Death Of An Atheist

Here’s a little bonus entry for you. I was driving home this morning after a lovely bit of *facepalm* brought to you by hubby Ken. He left this morning for his new job in Atlanta and he left his backpack with his laptop sitting in the living room. So I drove part way to meet him.

I’ve gotten to the point in my life where I don’t drive with the radio on. It’s too distracting. Driving is the time that I get to myself to ponder the things that randomly pop into my head.

This morning, for instance, I was pondering the proper protocol for an atheist’s funeral.

No, no one close to me has died. I just think on the odd topic now and again.

It occurred to me that you can’t simply give the grieving family the usual “s/he’s in a better place” platitudes. Atheists don’t believe in any divine being nor an afterlife. It’s literally One Life To Live: The Home Game.

That leaves the awkward (as if funerals weren’t awkward enough) comments like “S/he had a helluva run, eh?” or the overdone, oft used “I’m sorry for your loss”. How many times can the family hear that second one without getting sick of it?

I’m a rather odd bird. When things like this come up I am reminded of John Cleese giving the eulogy of Graham Chapman. John walked out, sat on the coffin and proceeded to deliver this speech: ( “He is an ex-Chapman.”, he concludes.

James “The Amazing” Randi, said in an interview in SF Magazine recently that he doesn’t want a big memorial. He just wants to be cremated and his ashes blown in Uri Gellar’s eyes.

My hero.

Even when I was a True Believer I felt that we don’t mourn for the person who is gone. We mourn for ourselves because we will miss the one who died. Mourning is an act of self-indulgence. We cry and our heart breaks because we know that we will never see that person again and our life is  a little more diminished for not having that person in it.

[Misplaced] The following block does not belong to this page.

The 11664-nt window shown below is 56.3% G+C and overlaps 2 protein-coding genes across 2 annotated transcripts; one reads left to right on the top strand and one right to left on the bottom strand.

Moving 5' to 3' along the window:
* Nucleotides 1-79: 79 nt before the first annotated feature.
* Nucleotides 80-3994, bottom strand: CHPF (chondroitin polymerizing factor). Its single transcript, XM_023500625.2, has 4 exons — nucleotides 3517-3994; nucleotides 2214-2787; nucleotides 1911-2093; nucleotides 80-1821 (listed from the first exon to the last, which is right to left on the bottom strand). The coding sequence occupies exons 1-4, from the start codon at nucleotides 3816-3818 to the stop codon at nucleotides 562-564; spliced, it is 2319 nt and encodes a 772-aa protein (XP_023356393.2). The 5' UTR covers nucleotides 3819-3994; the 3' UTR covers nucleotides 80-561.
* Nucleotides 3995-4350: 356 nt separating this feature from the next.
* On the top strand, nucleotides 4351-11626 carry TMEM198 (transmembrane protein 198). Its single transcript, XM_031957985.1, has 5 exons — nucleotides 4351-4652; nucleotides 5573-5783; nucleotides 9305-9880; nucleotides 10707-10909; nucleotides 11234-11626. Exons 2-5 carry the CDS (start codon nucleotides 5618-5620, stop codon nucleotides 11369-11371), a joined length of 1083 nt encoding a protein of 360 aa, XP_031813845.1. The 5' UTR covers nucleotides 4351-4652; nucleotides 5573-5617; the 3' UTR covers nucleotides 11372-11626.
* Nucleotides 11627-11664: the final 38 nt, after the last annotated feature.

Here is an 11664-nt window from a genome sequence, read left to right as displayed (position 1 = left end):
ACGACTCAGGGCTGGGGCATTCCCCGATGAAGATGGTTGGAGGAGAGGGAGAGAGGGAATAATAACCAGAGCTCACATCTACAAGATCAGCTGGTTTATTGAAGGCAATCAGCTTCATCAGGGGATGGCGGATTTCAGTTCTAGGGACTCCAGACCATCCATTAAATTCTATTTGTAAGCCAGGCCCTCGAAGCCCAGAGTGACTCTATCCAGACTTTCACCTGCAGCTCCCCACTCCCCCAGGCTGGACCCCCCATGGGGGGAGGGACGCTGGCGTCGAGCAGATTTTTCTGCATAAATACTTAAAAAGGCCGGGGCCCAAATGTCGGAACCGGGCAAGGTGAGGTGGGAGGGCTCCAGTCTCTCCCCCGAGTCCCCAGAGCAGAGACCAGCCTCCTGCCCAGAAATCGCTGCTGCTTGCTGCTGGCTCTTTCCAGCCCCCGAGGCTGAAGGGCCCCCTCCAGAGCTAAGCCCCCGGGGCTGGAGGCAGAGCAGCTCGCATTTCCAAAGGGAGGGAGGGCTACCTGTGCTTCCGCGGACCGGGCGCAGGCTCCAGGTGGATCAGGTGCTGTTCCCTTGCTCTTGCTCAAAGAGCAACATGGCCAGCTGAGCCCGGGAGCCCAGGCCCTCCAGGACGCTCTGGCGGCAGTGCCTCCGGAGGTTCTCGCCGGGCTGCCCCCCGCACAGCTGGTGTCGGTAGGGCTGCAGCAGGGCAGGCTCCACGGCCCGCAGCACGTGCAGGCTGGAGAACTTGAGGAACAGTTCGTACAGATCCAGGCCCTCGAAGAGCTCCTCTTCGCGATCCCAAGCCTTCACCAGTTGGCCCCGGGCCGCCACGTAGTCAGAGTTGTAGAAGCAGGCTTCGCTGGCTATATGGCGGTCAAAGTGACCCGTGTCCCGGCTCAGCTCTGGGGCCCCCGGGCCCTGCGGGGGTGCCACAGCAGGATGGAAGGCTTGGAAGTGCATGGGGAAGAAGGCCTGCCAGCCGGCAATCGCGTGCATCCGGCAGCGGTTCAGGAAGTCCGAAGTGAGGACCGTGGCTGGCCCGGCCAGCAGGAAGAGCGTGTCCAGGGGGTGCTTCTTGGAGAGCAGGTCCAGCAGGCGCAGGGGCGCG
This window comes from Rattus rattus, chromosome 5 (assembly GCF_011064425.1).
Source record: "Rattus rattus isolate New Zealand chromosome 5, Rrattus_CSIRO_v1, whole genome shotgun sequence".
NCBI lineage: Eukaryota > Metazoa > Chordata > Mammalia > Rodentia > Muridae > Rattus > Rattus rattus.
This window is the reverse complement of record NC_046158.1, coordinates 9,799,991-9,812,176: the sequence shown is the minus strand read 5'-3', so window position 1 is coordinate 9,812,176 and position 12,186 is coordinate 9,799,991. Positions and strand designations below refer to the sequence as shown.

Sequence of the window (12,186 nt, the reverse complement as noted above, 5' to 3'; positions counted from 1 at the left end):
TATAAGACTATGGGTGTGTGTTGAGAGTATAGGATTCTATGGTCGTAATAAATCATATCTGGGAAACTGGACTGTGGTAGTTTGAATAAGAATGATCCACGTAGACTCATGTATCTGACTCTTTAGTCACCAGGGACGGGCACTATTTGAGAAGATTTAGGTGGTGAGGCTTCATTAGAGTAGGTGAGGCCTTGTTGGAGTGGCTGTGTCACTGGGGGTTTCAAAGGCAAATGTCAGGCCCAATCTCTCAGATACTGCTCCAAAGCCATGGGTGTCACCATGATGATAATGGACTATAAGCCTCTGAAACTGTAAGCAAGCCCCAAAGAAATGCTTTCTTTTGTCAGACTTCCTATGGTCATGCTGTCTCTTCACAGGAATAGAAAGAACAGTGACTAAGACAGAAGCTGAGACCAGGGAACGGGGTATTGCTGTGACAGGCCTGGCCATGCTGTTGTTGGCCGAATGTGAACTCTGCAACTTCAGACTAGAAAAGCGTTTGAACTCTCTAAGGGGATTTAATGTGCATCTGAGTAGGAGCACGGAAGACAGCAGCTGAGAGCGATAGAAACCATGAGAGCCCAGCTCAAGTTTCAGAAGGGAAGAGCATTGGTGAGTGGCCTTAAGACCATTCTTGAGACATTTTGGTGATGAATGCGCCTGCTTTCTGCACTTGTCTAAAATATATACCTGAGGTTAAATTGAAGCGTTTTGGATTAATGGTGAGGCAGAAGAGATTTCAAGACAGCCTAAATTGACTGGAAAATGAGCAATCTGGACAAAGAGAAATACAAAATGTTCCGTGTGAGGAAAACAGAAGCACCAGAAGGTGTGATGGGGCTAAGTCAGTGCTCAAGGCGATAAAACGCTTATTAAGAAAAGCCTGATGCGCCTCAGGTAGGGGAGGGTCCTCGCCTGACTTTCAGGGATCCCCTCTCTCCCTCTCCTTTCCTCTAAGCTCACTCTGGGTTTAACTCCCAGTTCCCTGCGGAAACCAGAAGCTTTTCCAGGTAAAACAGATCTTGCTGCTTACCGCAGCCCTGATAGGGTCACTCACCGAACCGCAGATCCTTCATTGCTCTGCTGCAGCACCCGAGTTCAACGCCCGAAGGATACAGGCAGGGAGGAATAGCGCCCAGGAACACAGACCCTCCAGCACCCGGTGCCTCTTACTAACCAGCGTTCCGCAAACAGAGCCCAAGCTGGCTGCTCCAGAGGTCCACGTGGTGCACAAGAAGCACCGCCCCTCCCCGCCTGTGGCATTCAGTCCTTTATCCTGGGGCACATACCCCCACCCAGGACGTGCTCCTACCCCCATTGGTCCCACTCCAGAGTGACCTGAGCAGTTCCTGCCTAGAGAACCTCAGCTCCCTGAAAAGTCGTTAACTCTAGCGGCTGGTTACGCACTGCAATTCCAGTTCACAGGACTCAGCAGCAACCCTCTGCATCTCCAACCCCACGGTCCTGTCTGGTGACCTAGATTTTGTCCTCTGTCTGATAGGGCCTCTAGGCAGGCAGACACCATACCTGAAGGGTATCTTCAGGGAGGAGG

So I ponder how to deal with the death of an atheist. What are the right things to say? Seriously, the whole ‘dirt nap’ saying doesn’t play well with others at a funeral. Neither does the Kevorkian plug-n-play euphemism.

I would love to be able to say something comforting that doesn’t sound like a platitude that might make the griever smile even just a little bit. And “I’m sorry to hear about his/her demotion to plant fertilizer” is just NOT gonna cut it.

Okay, okay, I know this post has degraded into really dark humor. All kidding aside, I wonder, is it appropriate to bring up fond memories you have of the deceased? Does that help or hurt? One would think it would help, but I really don’t know.  It’s obvious that even at my age my experiences with death are pretty theoretical.


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